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Madagascar: struggles and resilience of tourism sector post covid-19

Madagascar: struggles and resilience of tourism sector post covid-19

Since the reopening of borders in April 2022, tourism in Madagascar has been slowly regaining momentum after two years of isolation from the rest of the world during the Covid-19 pandemic, though lack of services and soaring airfare prices have meant that the potential for tourism development has largely been left untapped.

Despite an undeniable attraction for Madagascar as a destination, renowned for its one-of-a kind biodiversity, heavenly beaches, and favorable weather, the island only welcomed 106.000 tourists between January and November 2022, three times less than pre pandemic. Reasons for this slow revival can be explained by a lack of services and the soaring prices of plane tickets according to the Confederation of tourism of Madagascar.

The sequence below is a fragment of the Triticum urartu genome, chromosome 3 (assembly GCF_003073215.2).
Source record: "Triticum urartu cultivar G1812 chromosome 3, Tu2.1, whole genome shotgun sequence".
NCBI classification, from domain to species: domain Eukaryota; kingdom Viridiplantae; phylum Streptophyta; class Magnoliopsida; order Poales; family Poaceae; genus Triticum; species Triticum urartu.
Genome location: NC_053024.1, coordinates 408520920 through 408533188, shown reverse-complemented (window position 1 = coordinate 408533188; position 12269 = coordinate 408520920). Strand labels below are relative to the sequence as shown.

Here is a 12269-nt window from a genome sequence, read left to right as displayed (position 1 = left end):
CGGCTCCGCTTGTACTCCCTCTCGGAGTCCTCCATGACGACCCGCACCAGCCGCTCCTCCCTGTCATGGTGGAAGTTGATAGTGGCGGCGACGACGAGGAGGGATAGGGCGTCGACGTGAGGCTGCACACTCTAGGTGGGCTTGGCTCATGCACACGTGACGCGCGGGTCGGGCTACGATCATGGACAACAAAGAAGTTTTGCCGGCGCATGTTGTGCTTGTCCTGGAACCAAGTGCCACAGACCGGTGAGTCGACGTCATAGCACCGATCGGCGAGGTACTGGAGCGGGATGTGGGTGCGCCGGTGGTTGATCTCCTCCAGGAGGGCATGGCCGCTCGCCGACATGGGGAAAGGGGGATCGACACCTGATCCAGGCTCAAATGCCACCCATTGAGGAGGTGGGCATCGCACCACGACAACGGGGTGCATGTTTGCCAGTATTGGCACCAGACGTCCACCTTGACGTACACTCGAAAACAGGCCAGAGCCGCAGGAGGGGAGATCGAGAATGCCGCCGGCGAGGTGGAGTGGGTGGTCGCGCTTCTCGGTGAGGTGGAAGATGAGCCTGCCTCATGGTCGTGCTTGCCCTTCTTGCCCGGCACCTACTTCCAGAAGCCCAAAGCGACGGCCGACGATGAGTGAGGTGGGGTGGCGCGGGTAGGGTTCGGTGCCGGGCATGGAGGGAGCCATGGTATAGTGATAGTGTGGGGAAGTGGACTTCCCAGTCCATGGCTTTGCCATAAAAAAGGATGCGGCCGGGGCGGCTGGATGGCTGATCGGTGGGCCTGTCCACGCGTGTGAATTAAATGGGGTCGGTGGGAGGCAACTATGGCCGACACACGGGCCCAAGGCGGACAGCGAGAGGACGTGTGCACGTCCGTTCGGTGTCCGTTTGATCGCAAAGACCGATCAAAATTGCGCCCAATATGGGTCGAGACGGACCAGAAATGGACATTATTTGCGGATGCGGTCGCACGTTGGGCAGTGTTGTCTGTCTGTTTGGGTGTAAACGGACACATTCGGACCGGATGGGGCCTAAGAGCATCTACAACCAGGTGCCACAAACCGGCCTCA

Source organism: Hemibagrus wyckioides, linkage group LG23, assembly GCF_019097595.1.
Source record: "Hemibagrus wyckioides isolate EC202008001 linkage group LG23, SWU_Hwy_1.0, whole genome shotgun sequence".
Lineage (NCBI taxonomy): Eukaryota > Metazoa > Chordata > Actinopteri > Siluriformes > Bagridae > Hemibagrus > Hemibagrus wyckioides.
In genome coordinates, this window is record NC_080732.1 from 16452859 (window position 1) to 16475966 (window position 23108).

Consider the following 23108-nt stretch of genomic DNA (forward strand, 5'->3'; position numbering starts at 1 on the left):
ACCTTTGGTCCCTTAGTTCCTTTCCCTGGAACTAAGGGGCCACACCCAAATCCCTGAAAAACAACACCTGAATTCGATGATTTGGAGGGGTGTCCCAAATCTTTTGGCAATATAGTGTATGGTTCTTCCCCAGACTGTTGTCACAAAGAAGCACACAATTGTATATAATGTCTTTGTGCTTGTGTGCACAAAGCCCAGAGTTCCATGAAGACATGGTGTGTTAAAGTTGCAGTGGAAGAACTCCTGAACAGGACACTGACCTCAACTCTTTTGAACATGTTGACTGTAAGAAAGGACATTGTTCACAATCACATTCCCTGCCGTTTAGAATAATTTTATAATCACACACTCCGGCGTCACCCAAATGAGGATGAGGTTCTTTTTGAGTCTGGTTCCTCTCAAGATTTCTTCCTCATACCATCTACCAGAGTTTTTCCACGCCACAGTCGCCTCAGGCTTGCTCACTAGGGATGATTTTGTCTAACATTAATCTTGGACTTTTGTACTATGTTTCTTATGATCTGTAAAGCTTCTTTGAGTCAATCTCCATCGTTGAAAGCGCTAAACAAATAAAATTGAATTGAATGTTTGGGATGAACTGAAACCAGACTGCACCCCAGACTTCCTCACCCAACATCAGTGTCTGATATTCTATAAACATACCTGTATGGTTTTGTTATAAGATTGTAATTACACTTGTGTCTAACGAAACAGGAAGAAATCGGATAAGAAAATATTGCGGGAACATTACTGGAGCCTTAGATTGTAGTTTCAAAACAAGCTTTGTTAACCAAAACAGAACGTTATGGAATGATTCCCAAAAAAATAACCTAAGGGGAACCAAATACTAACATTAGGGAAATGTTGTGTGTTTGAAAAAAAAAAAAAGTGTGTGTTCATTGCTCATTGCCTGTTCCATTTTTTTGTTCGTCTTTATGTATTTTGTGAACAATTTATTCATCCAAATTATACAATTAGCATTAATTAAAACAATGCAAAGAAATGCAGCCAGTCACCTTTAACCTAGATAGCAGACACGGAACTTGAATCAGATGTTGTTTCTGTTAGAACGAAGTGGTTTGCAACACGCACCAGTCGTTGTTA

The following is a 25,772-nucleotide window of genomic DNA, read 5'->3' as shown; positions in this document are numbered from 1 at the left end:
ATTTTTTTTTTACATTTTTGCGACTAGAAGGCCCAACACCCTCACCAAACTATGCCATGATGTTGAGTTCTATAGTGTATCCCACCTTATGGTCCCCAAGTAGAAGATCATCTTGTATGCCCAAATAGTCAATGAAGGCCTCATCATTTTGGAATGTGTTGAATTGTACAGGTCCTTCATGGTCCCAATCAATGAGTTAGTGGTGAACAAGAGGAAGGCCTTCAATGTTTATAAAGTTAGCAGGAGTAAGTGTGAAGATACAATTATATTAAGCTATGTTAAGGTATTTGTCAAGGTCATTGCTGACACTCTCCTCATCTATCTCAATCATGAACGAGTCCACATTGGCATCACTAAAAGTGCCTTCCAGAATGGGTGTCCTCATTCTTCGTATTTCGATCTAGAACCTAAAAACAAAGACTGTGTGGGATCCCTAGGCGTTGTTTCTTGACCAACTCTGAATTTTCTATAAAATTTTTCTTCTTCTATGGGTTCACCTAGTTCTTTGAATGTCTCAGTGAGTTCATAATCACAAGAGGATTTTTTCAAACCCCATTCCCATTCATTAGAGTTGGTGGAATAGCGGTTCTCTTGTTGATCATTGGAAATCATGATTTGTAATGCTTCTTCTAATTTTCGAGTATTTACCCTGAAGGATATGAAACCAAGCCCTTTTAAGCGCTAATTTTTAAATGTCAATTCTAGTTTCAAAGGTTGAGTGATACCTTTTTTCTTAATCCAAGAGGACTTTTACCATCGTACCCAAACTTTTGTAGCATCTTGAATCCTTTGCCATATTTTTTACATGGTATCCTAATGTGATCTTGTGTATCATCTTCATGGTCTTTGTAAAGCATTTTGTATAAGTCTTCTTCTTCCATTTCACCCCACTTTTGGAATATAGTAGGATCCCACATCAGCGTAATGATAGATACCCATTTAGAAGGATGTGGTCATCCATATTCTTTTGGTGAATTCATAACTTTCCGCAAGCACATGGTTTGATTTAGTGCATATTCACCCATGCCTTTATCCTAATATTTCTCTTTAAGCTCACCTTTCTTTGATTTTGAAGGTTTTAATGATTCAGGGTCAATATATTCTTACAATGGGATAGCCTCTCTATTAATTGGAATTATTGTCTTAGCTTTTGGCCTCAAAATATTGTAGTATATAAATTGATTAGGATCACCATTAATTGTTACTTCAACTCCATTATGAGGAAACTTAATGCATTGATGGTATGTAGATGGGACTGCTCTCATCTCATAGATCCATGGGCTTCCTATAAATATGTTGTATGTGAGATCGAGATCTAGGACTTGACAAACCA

Players in the sector hope that the slow resumption will encourage the State to make significant improvements in domestic transport. The lack of domestic flights and increasingly dilapidated roads make access to certain sites very difficult. This is particularly the case for Morondava and its majestic Baobab Alley, in the west of the country.

After the country was awarded the title of “Indian Ocean’s Leading Green Destination 2022” by the World Travel Awards in its 29th edition, Madagascar’s Ministry of Tourism expects an arrival of 300,000 visitors in 2023. Still, the Covid-19 pandemic has hugely affected tourism in Madagascar. The country’s tourism sector is threatened, with 44,000 direct jobs and 300,000 indirect jobs potentially jeopardized. To revive tourism, associations, travel agencies, parks and other stakeholders are focusing on local tourism, putting ecotourism and community tourism at the heart of their initiatives. Though community based tourism has been in vogue for quite some time on the island, it is now a crucial step towards the sector’s revival.